VISALIA, Calif. — More than 800 growers and citrus industry representatives at the 2013 California Citrus Mutual Showcase heard about the ongoing battle against the Asian citrus psyllid — and it’s not been cheap.

“This is becoming a very, very expensive proposition,” Nick Hill, chairman of the California Citrus Pest and Disease Prevention Committee, told a standing room only workshop at the Showcase March 7.

The psyllid can carry huanglongbing (HLB), also known as citrus greening disease.

Growers and handlers are contributing more than $15 million annually with another $11 million coming from the U.S. Department of Agriculture.

Record crowd attends California Citrus Mutual ShowcasePositive citrus news came from Greg Calistro, director of produce and floral for Save Mart Supermarkets and the event’s keynote speaker. Calistro said citrus continues to be a strong fresh produce category for retailers.

“Nationally, citrus is No. 8, but starting October 2012 to date, citrus is No. 3 at Save Mart,” he said. “Limes are our biggest (citrus) opportunity in retail, but the supply is not consistent.”

Marketing research conducted about and for the Modesto, Calif.-based chain, Calistro said, also found:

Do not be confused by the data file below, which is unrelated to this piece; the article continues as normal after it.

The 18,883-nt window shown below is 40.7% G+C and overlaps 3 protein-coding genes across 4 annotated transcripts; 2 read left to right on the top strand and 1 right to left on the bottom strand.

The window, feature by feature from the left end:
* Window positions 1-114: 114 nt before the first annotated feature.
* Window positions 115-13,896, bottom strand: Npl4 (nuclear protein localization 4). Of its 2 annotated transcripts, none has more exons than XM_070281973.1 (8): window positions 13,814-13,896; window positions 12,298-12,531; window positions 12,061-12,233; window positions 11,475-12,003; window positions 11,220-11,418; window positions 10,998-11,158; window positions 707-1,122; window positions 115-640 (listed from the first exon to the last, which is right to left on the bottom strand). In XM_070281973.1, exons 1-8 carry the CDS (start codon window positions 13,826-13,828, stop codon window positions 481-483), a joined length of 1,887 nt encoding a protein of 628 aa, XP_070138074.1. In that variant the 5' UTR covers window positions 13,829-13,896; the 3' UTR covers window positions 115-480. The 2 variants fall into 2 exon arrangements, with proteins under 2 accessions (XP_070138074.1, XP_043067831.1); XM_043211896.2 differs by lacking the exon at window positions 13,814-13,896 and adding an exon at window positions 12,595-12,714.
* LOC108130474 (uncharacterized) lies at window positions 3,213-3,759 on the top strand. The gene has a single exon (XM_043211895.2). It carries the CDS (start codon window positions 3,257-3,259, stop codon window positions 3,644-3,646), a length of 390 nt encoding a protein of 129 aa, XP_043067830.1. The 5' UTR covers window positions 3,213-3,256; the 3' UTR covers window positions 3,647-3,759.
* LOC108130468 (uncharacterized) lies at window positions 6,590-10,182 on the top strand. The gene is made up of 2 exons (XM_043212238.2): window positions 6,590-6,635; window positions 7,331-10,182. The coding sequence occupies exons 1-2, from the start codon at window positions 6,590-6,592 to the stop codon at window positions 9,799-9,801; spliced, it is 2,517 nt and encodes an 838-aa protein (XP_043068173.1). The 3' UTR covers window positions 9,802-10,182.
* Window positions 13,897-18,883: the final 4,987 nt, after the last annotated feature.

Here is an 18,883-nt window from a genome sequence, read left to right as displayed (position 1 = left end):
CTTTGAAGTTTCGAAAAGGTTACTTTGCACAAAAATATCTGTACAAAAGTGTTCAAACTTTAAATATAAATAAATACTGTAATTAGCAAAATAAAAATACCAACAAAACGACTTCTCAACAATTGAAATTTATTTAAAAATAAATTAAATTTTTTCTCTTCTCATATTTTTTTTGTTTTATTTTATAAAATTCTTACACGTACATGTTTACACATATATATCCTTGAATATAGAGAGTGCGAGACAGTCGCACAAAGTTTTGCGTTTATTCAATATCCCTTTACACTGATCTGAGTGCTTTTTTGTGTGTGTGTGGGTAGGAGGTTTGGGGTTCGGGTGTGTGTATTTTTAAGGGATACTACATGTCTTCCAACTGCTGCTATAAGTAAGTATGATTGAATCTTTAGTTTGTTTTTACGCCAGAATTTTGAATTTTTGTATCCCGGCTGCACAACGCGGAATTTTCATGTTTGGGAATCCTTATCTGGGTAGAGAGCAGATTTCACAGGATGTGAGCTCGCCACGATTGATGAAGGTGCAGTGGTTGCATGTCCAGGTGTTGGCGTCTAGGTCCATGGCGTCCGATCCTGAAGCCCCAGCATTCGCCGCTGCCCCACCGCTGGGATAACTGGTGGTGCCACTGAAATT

• The economy remains a concern in California — especially in the San Joaquin Valley — and is not coming back as rapidly as the rest of the country;
  • Organic produce sales are growing at 20% a year;
  • Online sellers are becoming strong competition to brick-and-mortar stores;
  • Coupon use is up 12%, and the average basket for shoppers using coupons has doubled;
  • Social media is “on fire;” and,
  • Sales of convenience items are up 20%.

“That tells us a customer even on a budget will spend the money for a convenient product that tastes good,” Calistro said.

On the psyllid battlefront, an industry/state/federal taskforce remains committed to keeping the pest contained to Southern California.

“So far, we’ve been pretty successful with that strategy,” said Robert Leavitt, director of plant health and pest prevention services for the California Department of Food and Agriculture.

Joining the arsenal of insecticides later this year will be a parasitic wasp that kills psyllid nymphs. Populations of the wasp are being grown at California Polytechnic University-Pomona.

To date, no cure has been developed for huanglongbing, but combinations of insecticides have been effective against the pest, said Beth Grafton-Cardwell, director of the Lindcove Research & Extension Center.

Such applications “can be very, very effective in terms of knocking the psyllids down so low that you don’t find them for many months, if not for years,” she said.

The key is to act quickly and aggressively and to coordinate the applications with other groves in an 800-meter radius.

“When groups agree on an area-wide program and act to suppress the psyllid, they can make a huge dent in the population,” Grafton-Cardwell said.

Still somewhat vulnerable, however, are organic groves.

Some approved applications do work, Grafton-Cardwell said, “but they must be applied every 10 days to two weeks, and growers are not seeing very good control.”